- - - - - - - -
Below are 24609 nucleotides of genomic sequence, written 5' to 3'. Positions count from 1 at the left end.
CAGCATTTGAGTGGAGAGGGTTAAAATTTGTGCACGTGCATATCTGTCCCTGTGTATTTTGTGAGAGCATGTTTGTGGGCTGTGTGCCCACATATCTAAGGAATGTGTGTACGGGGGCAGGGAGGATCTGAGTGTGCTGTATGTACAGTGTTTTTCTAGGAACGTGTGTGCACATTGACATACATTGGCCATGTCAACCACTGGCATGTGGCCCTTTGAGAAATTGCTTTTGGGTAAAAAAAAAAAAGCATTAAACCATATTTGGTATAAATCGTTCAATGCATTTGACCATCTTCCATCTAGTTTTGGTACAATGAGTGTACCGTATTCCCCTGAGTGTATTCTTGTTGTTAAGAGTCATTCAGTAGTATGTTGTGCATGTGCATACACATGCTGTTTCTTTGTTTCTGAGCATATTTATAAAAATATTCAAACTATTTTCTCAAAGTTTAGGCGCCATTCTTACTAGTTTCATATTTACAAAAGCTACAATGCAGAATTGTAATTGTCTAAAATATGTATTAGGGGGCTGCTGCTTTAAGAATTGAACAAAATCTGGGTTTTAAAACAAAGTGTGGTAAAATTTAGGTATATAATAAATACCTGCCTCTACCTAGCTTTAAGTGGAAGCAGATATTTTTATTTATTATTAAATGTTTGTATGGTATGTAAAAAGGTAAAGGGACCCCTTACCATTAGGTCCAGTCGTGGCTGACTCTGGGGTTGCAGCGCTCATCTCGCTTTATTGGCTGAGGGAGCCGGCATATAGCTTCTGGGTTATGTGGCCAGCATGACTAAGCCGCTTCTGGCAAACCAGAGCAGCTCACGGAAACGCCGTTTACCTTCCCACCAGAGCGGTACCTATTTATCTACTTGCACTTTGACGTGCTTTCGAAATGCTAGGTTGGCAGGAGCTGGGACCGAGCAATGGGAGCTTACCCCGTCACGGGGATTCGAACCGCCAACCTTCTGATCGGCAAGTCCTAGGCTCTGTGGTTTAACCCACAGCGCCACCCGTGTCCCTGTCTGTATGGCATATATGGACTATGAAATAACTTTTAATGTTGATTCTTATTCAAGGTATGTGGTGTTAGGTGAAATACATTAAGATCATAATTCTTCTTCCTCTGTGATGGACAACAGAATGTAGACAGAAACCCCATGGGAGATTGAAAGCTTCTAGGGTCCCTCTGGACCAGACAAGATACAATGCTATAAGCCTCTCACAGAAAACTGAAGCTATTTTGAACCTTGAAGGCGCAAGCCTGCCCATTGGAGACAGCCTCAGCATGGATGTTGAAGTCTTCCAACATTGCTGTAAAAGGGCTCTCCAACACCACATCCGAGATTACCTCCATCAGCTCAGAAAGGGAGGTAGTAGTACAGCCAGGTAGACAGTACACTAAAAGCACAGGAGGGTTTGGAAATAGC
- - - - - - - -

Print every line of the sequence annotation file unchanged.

Below are 24609 nucleotides of genomic sequence, written 5' to 3'. Positions count from 1 at the left end.
CAGCATTTGAGTGGAGAGGGTTAAAATTTGTGCACGTGCATATCTGTCCCTGTGTATTTTGTGAGAGCATGTTTGTGGGCTGTGTGCCCACATATCTAAGGAATGTGTGTACGGGGGCAGGGAGGATCTGAGTGTGCTGTATGTACAGTGTTTTTCTAGGAACGTGTGTGCACATTGACATACATTGGCCATGTCAACCACTGGCATGTGGCCCTTTGAGAAATTGCTTTTGGGTAAAAAAAAAAAAGCATTAAACCATATTTGGTATAAATCGTTCAATGCATTTGACCATCTTCCATCTAGTTTTGGTACAATGAGTGTACCGTATTCCCCTGAGTGTATTCTTGTTGTTAAGAGTCATTCAGTAGTATGTTGTGCATGTGCATACACATGCTGTTTCTTTGTTTCTGAGCATATTTATAAAAATATTCAAACTATTTTCTCAAAGTTTAGGCGCCATTCTTACTAGTTTCATATTTACAAAAGCTACAATGCAGAATTGTAATTGTCTAAAATATGTATTAGGGGGCTGCTGCTTTAAGAATTGAACAAAATCTGGGTTTTAAAACAAAGTGTGGTAAAATTTAGGTATATAATAAATACCTGCCTCTACCTAGCTTTAAGTGGAAGCAGATATTTTTATTTATTATTAAATGTTTGTATGGTATGTAAAAAGGTAAAGGGACCCCTTACCATTAGGTCCAGTCGTGGCTGACTCTGGGGTTGCAGCGCTCATCTCGCTTTATTGGCTGAGGGAGCCGGCATATAGCTTCTGGGTTATGTGGCCAGCATGACTAAGCCGCTTCTGGCAAACCAGAGCAGCTCACGGAAACGCCGTTTACCTTCCCACCAGAGCGGTACCTATTTATCTACTTGCACTTTGACGTGCTTTCGAAATGCTAGGTTGGCAGGAGCTGGGACCGAGCAATGGGAGCTTACCCCGTCACGGGGATTCGAACCGCCAACCTTCTGATCGGCAAGTCCTAGGCTCTGTGGTTTAACCCACAGCGCCACCCGTGTCCCTGTCTGTATGGCATATATGGACTATGAAATAACTTTTAATGTTGATTCTTATTCAAGGTATGTGGTGTTAGGTGAAATACATTAAGATCATAATTCTTCTTCCTCTGTGATGGACAACAGAATGTAGACAGAAACCCCATGGGAGATTGAAAGCTTCTAGGGTCCCTCTGGACCAGACAAGATACAATGCTATAAGCCTCTCACAGAAAACTGAAGCTATTTTGAACCTTGAAGGCGCAAGCCTGCCCATTGGAGACAGCCTCAGCATGGATGTTGAAGTCTTCCAACATTGCTGTAAAAGGGCTCTCCAACACCACATCCGAGATTACCTCCATCAGCTCAGAAAGGGAGGTAGTAGTACAGCCAGGTAGACAGTACACTAAAAGCACAGGAGGGTTTGGAAATAGC